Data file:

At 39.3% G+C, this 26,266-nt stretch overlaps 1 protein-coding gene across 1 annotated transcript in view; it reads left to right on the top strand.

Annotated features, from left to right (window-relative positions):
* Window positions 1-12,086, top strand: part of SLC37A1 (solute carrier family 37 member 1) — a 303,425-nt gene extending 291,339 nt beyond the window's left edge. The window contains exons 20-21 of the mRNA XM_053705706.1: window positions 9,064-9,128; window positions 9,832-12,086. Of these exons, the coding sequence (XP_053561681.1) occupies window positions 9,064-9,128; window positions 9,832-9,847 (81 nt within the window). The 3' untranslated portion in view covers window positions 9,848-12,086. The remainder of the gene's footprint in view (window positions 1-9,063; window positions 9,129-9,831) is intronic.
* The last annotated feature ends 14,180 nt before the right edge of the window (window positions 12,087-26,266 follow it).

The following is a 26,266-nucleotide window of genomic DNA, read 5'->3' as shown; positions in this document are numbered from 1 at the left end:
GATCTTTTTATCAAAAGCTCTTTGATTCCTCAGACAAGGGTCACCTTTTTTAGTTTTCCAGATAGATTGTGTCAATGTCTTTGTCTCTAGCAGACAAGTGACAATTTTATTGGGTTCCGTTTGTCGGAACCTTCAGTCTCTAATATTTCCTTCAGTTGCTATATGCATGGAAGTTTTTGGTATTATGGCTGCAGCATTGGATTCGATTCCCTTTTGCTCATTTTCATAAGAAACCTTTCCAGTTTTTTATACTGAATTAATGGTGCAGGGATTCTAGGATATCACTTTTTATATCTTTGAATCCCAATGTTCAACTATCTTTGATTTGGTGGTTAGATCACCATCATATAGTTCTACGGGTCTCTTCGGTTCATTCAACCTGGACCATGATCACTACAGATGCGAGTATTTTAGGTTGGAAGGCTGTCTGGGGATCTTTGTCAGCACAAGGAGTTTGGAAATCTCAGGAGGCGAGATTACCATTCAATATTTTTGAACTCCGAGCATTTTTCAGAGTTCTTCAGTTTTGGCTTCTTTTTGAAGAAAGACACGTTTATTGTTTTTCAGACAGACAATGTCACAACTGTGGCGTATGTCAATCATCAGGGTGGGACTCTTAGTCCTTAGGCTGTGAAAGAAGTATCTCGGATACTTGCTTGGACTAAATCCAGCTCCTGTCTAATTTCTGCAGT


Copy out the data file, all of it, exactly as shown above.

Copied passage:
At 39.3% G+C, this 26,266-nt stretch overlaps 1 protein-coding gene across 1 annotated transcript in view; it reads left to right on the top strand.

Annotated features, from left to right (window-relative positions):
* Window positions 1-12,086, top strand: part of SLC37A1 (solute carrier family 37 member 1) — a 303,425-nt gene extending 291,339 nt beyond the window's left edge. The window contains exons 20-21 of the mRNA XM_053705706.1: window positions 9,064-9,128; window positions 9,832-12,086. Of these exons, the coding sequence (XP_053561681.1) occupies window positions 9,064-9,128; window positions 9,832-9,847 (81 nt within the window). The 3' untranslated portion in view covers window positions 9,848-12,086. The remainder of the gene's footprint in view (window positions 1-9,063; window positions 9,129-9,831) is intronic.
* The last annotated feature ends 14,180 nt before the right edge of the window (window positions 12,087-26,266 follow it).

The following is a 26,266-nucleotide window of genomic DNA, read 5'->3' as shown; positions in this document are numbered from 1 at the left end:
GATCTTTTTATCAAAAGCTCTTTGATTCCTCAGACAAGGGTCACCTTTTTTAGTTTTCCAGATAGATTGTGTCAATGTCTTTGTCTCTAGCAGACAAGTGACAATTTTATTGGGTTCCGTTTGTCGGAACCTTCAGTCTCTAATATTTCCTTCAGTTGCTATATGCATGGAAGTTTTTGGTATTATGGCTGCAGCATTGGATTCGATTCCCTTTTGCTCATTTTCATAAGAAACCTTTCCAGTTTTTTATACTGAATTAATGGTGCAGGGATTCTAGGATATCACTTTTTATATCTTTGAATCCCAATGTTCAACTATCTTTGATTTGGTGGTTAGATCACCATCATATAGTTCTACGGGTCTCTTCGGTTCATTCAACCTGGACCATGATCACTACAGATGCGAGTATTTTAGGTTGGAAGGCTGTCTGGGGATCTTTGTCAGCACAAGGAGTTTGGAAATCTCAGGAGGCGAGATTACCATTCAATATTTTTGAACTCCGAGCATTTTTCAGAGTTCTTCAGTTTTGGCTTCTTTTTGAAGAAAGACACGTTTATTGTTTTTCAGACAGACAATGTCACAACTGTGGCGTATGTCAATCATCAGGGTGGGACTCTTAGTCCTTAGGCTGTGAAAGAAGTATCTCGGATACTTGCTTGGACTAAATCCAGCTCCTGTCTAATTTCTGCAGT